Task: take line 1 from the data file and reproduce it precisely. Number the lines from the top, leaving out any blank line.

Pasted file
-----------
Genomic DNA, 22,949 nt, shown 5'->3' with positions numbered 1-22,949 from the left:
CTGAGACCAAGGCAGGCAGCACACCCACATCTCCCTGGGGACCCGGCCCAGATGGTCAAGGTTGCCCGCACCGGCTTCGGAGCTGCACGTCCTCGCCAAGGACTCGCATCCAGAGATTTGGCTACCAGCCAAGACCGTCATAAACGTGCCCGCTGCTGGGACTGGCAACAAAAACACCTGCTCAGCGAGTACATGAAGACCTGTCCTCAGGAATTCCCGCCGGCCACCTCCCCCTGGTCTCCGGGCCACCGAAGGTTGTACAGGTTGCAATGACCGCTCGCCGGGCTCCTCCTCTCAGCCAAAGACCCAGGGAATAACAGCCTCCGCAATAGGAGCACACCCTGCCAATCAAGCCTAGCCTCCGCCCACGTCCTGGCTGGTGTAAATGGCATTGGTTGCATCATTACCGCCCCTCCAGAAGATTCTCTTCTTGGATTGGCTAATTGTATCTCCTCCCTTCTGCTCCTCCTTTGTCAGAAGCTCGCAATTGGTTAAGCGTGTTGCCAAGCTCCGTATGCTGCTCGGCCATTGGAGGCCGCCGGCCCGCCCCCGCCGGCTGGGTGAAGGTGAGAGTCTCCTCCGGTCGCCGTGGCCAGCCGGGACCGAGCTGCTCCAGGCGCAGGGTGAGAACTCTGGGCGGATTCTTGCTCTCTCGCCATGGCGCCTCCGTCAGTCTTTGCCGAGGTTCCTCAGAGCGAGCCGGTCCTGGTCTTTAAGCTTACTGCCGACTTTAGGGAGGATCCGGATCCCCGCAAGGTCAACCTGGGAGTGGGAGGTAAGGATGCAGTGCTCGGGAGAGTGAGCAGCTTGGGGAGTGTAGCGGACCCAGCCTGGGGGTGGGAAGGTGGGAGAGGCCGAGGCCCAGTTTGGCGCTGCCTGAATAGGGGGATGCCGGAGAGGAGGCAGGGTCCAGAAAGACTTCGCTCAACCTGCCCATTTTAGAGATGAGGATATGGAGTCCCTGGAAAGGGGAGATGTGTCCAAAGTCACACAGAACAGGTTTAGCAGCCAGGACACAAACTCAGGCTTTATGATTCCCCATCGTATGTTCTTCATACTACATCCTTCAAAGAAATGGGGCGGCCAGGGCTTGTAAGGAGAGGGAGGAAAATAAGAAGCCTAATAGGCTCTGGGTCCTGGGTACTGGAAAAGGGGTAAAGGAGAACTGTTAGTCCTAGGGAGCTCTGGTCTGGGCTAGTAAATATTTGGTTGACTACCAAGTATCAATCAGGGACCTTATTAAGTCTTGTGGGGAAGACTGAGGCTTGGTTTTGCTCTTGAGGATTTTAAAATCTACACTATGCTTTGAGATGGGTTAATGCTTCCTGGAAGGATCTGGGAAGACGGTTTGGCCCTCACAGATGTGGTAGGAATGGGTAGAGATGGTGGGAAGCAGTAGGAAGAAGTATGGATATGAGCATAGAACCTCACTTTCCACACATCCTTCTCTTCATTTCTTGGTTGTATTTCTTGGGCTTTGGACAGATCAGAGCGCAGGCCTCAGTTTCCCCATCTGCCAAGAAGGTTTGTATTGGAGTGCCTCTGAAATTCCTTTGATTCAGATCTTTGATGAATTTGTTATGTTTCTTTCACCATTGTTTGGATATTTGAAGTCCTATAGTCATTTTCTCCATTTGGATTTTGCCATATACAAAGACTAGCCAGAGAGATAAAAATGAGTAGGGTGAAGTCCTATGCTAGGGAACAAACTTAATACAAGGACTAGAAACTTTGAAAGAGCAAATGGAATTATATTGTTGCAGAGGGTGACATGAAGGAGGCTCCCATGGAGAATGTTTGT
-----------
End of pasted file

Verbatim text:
Genomic DNA, 22,949 nt, shown 5'->3' with positions numbered 1-22,949 from the left: